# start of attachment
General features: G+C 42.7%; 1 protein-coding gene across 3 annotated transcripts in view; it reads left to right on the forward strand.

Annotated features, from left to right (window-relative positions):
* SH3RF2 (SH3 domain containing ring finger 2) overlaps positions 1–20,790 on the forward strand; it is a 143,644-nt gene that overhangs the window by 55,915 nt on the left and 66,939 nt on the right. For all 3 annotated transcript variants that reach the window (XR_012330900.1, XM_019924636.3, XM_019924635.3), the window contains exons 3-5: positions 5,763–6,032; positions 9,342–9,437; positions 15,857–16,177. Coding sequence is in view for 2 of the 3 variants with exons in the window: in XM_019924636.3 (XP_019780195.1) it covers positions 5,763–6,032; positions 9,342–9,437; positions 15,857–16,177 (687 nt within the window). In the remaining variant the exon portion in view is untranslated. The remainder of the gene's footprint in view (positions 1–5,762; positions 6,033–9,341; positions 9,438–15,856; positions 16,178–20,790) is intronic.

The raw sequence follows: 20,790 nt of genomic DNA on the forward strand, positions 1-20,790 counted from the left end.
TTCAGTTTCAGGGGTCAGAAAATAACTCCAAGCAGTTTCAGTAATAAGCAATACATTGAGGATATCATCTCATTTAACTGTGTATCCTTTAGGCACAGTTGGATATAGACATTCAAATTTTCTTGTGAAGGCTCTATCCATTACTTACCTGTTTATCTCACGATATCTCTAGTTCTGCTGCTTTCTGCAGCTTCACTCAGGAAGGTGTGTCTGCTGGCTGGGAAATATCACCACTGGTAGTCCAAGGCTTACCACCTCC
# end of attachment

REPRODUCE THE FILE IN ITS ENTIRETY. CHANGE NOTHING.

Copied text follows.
General features: G+C 42.7%; 1 protein-coding gene across 3 annotated transcripts in view; it reads left to right on the forward strand.

Annotated features, from left to right (window-relative positions):
* SH3RF2 (SH3 domain containing ring finger 2) overlaps positions 1–20,790 on the forward strand; it is a 143,644-nt gene that overhangs the window by 55,915 nt on the left and 66,939 nt on the right. For all 3 annotated transcript variants that reach the window (XR_012330900.1, XM_019924636.3, XM_019924635.3), the window contains exons 3-5: positions 5,763–6,032; positions 9,342–9,437; positions 15,857–16,177. Coding sequence is in view for 2 of the 3 variants with exons in the window: in XM_019924636.3 (XP_019780195.1) it covers positions 5,763–6,032; positions 9,342–9,437; positions 15,857–16,177 (687 nt within the window). In the remaining variant the exon portion in view is untranslated. The remainder of the gene's footprint in view (positions 1–5,762; positions 6,033–9,341; positions 9,438–15,856; positions 16,178–20,790) is intronic.

The raw sequence follows: 20,790 nt of genomic DNA on the forward strand, positions 1-20,790 counted from the left end.
TTCAGTTTCAGGGGTCAGAAAATAACTCCAAGCAGTTTCAGTAATAAGCAATACATTGAGGATATCATCTCATTTAACTGTGTATCCTTTAGGCACAGTTGGATATAGACATTCAAATTTTCTTGTGAAGGCTCTATCCATTACTTACCTGTTTATCTCACGATATCTCTAGTTCTGCTGCTTTCTGCAGCTTCACTCAGGAAGGTGTGTCTGCTGGCTGGGAAATATCACCACTGGTAGTCCAAGGCTTACCACCTCC